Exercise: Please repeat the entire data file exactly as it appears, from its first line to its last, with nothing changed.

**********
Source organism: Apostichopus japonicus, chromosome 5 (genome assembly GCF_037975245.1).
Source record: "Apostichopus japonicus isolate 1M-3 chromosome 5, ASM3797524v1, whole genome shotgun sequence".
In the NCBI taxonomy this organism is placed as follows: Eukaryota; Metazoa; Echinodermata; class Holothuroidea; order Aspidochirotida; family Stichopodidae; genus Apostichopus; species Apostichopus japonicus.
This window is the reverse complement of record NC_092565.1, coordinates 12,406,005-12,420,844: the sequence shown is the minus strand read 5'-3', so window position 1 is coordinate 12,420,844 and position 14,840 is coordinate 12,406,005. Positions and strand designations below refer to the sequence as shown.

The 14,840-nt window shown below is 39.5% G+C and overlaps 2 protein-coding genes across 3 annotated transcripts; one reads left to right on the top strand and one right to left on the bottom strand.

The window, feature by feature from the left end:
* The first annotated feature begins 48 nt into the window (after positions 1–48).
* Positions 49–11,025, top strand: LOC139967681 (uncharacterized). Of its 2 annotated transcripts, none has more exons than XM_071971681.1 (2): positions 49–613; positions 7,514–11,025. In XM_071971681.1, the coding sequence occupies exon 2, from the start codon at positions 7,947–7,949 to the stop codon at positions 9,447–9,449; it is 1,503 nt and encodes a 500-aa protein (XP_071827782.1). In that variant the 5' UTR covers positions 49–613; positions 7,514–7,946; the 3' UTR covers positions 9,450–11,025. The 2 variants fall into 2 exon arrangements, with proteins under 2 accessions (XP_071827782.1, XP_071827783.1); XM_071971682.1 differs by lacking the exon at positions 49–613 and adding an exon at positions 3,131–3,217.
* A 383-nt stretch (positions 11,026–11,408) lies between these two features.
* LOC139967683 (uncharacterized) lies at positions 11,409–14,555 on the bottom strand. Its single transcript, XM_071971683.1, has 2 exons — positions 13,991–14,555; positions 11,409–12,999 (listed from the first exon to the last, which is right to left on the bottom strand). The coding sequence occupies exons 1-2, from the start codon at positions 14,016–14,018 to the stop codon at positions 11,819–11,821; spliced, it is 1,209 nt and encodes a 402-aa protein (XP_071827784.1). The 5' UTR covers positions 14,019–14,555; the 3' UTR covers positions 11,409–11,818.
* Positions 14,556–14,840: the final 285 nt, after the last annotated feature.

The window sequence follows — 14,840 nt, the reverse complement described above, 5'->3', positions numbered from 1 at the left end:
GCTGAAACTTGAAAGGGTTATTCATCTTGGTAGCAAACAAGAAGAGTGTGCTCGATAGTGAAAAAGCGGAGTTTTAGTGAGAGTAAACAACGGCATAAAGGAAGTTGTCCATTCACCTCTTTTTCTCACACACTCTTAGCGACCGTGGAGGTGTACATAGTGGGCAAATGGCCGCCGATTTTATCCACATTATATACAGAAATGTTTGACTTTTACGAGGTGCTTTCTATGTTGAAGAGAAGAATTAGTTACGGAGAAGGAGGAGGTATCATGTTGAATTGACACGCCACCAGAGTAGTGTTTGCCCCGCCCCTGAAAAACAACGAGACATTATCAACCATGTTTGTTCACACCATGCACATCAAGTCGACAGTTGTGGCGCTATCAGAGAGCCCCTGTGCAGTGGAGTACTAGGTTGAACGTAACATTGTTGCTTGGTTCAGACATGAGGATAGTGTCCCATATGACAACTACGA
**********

Source organism: Apostichopus japonicus, chromosome 5 (genome assembly GCF_037975245.1).
Source record: "Apostichopus japonicus isolate 1M-3 chromosome 5, ASM3797524v1, whole genome shotgun sequence".
In the NCBI taxonomy this organism is placed as follows: Eukaryota; Metazoa; Echinodermata; class Holothuroidea; order Aspidochirotida; family Stichopodidae; genus Apostichopus; species Apostichopus japonicus.
This window is the reverse complement of record NC_092565.1, coordinates 12,406,005-12,420,844: the sequence shown is the minus strand read 5'-3', so window position 1 is coordinate 12,420,844 and position 14,840 is coordinate 12,406,005. Positions and strand designations below refer to the sequence as shown.

The 14,840-nt window shown below is 39.5% G+C and overlaps 2 protein-coding genes across 3 annotated transcripts; one reads left to right on the top strand and one right to left on the bottom strand.

The window, feature by feature from the left end:
* The first annotated feature begins 48 nt into the window (after positions 1–48).
* Positions 49–11,025, top strand: LOC139967681 (uncharacterized). Of its 2 annotated transcripts, none has more exons than XM_071971681.1 (2): positions 49–613; positions 7,514–11,025. In XM_071971681.1, the coding sequence occupies exon 2, from the start codon at positions 7,947–7,949 to the stop codon at positions 9,447–9,449; it is 1,503 nt and encodes a 500-aa protein (XP_071827782.1). In that variant the 5' UTR covers positions 49–613; positions 7,514–7,946; the 3' UTR covers positions 9,450–11,025. The 2 variants fall into 2 exon arrangements, with proteins under 2 accessions (XP_071827782.1, XP_071827783.1); XM_071971682.1 differs by lacking the exon at positions 49–613 and adding an exon at positions 3,131–3,217.
* A 383-nt stretch (positions 11,026–11,408) lies between these two features.
* LOC139967683 (uncharacterized) lies at positions 11,409–14,555 on the bottom strand. Its single transcript, XM_071971683.1, has 2 exons — positions 13,991–14,555; positions 11,409–12,999 (listed from the first exon to the last, which is right to left on the bottom strand). The coding sequence occupies exons 1-2, from the start codon at positions 14,016–14,018 to the stop codon at positions 11,819–11,821; spliced, it is 1,209 nt and encodes a 402-aa protein (XP_071827784.1). The 5' UTR covers positions 14,019–14,555; the 3' UTR covers positions 11,409–11,818.
* Positions 14,556–14,840: the final 285 nt, after the last annotated feature.

The window sequence follows — 14,840 nt, the reverse complement described above, 5'->3', positions numbered from 1 at the left end:
GCTGAAACTTGAAAGGGTTATTCATCTTGGTAGCAAACAAGAAGAGTGTGCTCGATAGTGAAAAAGCGGAGTTTTAGTGAGAGTAAACAACGGCATAAAGGAAGTTGTCCATTCACCTCTTTTTCTCACACACTCTTAGCGACCGTGGAGGTGTACATAGTGGGCAAATGGCCGCCGATTTTATCCACATTATATACAGAAATGTTTGACTTTTACGAGGTGCTTTCTATGTTGAAGAGAAGAATTAGTTACGGAGAAGGAGGAGGTATCATGTTGAATTGACACGCCACCAGAGTAGTGTTTGCCCCGCCCCTGAAAAACAACGAGACATTATCAACCATGTTTGTTCACACCATGCACATCAAGTCGACAGTTGTGGCGCTATCAGAGAGCCCCTGTGCAGTGGAGTACTAGGTTGAACGTAACATTGTTGCTTGGTTCAGACATGAGGATAGTGTCCCATATGACAACTACGA